Emergency response personnel such as firemen, paramedics, hazardous material technicians, military personnel and special weapons and tactics (SWAT) members put themselves in harm's way by entering such areas as fires, natural disasters, war and even active crime scenes. Their equipment must be very rugged and designed to do specific jobs during the pursuit of their life saving activities.
Emergency response equipment varies greatly. As an example, fire-fighting equipment varies greatly, from hand tools such as pike poles, axes, roof hooks to power tools such as saws-all, jaws of life, to specialty clothing such as fire-hats, gloves and boots, to self-contained respirators such as Scott air packs and telecommunications equipment and two-way radios. All fire-fighting equipment is designed for use in very hazardous environments. Typically fire fighters hand carry equipment to various locations within a fire. Firefighting equipment is heavy and cumbersome. Therefore it is advantageous to be able to aid in the assembly and transportation of equipment in a fire to various locations. Accordingly, a need exists for a system to transport fire-fighting equipment.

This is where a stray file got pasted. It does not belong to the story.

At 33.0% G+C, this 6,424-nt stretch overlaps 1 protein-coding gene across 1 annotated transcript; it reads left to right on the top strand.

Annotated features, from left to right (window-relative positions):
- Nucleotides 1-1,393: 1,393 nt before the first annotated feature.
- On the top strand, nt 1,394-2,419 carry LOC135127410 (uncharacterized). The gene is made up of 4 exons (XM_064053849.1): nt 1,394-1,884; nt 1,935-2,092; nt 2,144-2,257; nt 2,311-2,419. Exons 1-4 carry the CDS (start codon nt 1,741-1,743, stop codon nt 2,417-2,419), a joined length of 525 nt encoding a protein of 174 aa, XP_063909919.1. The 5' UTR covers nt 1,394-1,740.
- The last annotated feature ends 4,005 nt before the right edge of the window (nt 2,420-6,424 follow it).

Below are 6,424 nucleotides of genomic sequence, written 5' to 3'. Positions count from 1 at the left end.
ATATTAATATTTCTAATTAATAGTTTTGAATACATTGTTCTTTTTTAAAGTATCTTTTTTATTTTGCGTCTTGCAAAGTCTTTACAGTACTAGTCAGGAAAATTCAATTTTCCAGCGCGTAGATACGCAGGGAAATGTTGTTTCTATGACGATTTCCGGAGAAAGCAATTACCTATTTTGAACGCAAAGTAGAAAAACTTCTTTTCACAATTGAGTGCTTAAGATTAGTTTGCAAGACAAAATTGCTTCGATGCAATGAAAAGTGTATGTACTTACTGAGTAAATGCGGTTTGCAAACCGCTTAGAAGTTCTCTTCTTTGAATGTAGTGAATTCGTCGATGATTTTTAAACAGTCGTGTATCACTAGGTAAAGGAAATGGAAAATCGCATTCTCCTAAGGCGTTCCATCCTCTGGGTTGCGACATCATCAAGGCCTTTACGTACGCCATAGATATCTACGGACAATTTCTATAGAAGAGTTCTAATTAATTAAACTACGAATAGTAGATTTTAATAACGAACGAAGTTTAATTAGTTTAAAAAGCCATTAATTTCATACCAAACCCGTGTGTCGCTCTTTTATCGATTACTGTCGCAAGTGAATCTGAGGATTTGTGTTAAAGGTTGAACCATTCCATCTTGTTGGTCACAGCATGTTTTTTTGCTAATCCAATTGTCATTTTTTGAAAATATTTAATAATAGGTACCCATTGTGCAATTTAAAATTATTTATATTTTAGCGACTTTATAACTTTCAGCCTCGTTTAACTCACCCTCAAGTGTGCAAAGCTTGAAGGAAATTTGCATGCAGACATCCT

Fires are life threatening be they in a home, apartment, high-rise building or forest. Rescue personnel such as firefighters risk life and limb to rescue people and in some cases actually become a victim themselves. One aspect of firefighting, which is particularly hazardous, is toxic smoke. Toxic smoke contains carbon monoxide, carbon dioxide, cyanide and numerous other products In fact, most victims of fires are in fact victims of smoke inhalation. People fall victim very quickly to the noxious smoke and poisonous fumes. Upon arriving at a scene of a fire, rescue personnel quickly determine if there are any people to be evacuated or rescued, knowing full well that a life may be at stake.